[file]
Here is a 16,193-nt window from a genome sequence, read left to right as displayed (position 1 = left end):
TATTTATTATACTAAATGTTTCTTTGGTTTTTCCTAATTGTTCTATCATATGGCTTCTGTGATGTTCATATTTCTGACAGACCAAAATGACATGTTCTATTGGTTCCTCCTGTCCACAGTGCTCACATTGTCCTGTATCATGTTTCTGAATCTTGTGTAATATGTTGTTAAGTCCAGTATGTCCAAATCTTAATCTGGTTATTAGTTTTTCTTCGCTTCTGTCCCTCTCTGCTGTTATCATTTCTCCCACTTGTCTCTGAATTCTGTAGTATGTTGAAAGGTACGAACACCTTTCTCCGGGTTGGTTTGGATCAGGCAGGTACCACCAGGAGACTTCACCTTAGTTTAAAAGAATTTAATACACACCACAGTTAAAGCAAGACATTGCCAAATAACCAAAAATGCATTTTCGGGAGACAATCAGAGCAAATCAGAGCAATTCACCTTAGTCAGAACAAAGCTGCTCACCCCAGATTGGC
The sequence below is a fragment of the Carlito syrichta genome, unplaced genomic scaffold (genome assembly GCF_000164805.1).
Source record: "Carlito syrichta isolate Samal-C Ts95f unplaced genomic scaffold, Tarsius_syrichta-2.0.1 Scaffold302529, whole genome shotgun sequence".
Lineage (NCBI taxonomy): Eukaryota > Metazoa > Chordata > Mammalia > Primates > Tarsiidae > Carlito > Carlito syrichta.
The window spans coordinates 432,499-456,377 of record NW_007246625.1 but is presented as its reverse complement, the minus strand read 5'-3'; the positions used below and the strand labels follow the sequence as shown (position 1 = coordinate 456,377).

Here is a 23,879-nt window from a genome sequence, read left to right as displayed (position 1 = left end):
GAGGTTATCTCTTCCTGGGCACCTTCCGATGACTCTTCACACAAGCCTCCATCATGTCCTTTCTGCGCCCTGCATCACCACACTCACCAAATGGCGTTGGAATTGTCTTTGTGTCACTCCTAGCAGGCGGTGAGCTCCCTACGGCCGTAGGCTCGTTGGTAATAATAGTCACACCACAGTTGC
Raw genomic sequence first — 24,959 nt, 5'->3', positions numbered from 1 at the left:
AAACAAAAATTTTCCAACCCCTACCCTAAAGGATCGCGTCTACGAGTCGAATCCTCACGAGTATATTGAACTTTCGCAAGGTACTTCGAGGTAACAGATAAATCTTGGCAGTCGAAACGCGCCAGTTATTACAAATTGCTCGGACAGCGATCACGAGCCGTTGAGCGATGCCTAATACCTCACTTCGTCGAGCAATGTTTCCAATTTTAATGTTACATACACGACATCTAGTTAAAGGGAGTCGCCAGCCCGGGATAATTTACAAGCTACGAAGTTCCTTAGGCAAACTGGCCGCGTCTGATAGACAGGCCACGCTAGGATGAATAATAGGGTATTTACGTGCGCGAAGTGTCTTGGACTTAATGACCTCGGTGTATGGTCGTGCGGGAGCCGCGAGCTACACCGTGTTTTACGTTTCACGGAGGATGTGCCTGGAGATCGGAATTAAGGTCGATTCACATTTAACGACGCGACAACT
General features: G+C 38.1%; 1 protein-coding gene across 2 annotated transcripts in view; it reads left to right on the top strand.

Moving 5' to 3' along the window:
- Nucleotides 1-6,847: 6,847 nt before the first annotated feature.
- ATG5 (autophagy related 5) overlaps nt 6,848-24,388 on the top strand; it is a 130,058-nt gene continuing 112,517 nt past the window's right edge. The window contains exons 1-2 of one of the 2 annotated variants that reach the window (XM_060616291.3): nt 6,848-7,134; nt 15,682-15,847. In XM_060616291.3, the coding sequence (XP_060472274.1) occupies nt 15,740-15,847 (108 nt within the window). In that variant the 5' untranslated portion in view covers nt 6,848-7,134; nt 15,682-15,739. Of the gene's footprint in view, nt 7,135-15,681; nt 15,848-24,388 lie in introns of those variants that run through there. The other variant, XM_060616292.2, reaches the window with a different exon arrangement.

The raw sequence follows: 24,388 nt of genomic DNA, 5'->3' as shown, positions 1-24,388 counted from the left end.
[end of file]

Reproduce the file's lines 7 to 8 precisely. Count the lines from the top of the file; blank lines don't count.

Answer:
Here is a 23,879-nt window from a genome sequence, read left to right as displayed (position 1 = left end):
GAGGTTATCTCTTCCTGGGCACCTTCCGATGACTCTTCACACAAGCCTCCATCATGTCCTTTCTGCGCCCTGCATCACCACACTCACCAAATGGCGTTGGAATTGTCTTTGTGTCACTCCTAGCAGGCGGTGAGCTCCCTACGGCCGTAGGCTCGTTGGTAATAATAGTCACACCACAGTTGC